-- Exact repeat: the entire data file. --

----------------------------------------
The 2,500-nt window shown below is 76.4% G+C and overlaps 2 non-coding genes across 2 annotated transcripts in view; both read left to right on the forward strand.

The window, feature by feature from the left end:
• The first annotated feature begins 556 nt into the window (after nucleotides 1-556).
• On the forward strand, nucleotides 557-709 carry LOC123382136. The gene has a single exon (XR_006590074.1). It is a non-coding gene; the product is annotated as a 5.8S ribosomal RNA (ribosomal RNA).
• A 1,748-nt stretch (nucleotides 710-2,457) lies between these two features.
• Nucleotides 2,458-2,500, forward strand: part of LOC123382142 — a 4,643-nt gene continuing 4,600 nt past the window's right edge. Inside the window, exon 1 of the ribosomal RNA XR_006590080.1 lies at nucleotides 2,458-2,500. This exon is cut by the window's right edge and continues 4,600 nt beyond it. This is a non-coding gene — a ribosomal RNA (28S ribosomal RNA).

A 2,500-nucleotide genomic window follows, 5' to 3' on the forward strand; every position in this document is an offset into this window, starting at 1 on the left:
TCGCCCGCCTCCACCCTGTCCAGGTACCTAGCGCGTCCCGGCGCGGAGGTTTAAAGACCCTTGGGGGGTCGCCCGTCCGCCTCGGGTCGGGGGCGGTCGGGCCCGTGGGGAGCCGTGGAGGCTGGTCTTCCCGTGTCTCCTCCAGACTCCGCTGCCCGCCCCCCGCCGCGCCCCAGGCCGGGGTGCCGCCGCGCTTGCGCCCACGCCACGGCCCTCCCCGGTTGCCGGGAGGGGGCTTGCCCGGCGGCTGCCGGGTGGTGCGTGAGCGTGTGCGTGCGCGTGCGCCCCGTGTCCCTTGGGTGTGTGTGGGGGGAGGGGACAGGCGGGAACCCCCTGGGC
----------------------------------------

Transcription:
The 2,500-nt window shown below is 76.4% G+C and overlaps 2 non-coding genes across 2 annotated transcripts in view; both read left to right on the forward strand.

The window, feature by feature from the left end:
• The first annotated feature begins 556 nt into the window (after nucleotides 1-556).
• On the forward strand, nucleotides 557-709 carry LOC123382136. The gene has a single exon (XR_006590074.1). It is a non-coding gene; the product is annotated as a 5.8S ribosomal RNA (ribosomal RNA).
• A 1,748-nt stretch (nucleotides 710-2,457) lies between these two features.
• Nucleotides 2,458-2,500, forward strand: part of LOC123382142 — a 4,643-nt gene continuing 4,600 nt past the window's right edge. Inside the window, exon 1 of the ribosomal RNA XR_006590080.1 lies at nucleotides 2,458-2,500. This exon is cut by the window's right edge and continues 4,600 nt beyond it. This is a non-coding gene — a ribosomal RNA (28S ribosomal RNA).

A 2,500-nucleotide genomic window follows, 5' to 3' on the forward strand; every position in this document is an offset into this window, starting at 1 on the left:
TCGCCCGCCTCCACCCTGTCCAGGTACCTAGCGCGTCCCGGCGCGGAGGTTTAAAGACCCTTGGGGGGTCGCCCGTCCGCCTCGGGTCGGGGGCGGTCGGGCCCGTGGGGAGCCGTGGAGGCTGGTCTTCCCGTGTCTCCTCCAGACTCCGCTGCCCGCCCCCCGCCGCGCCCCAGGCCGGGGTGCCGCCGCGCTTGCGCCCACGCCACGGCCCTCCCCGGTTGCCGGGAGGGGGCTTGCCCGGCGGCTGCCGGGTGGTGCGTGAGCGTGTGCGTGCGCGTGCGCCCCGTGTCCCTTGGGTGTGTGTGGGGGGAGGGGACAGGCGGGAACCCCCTGGGC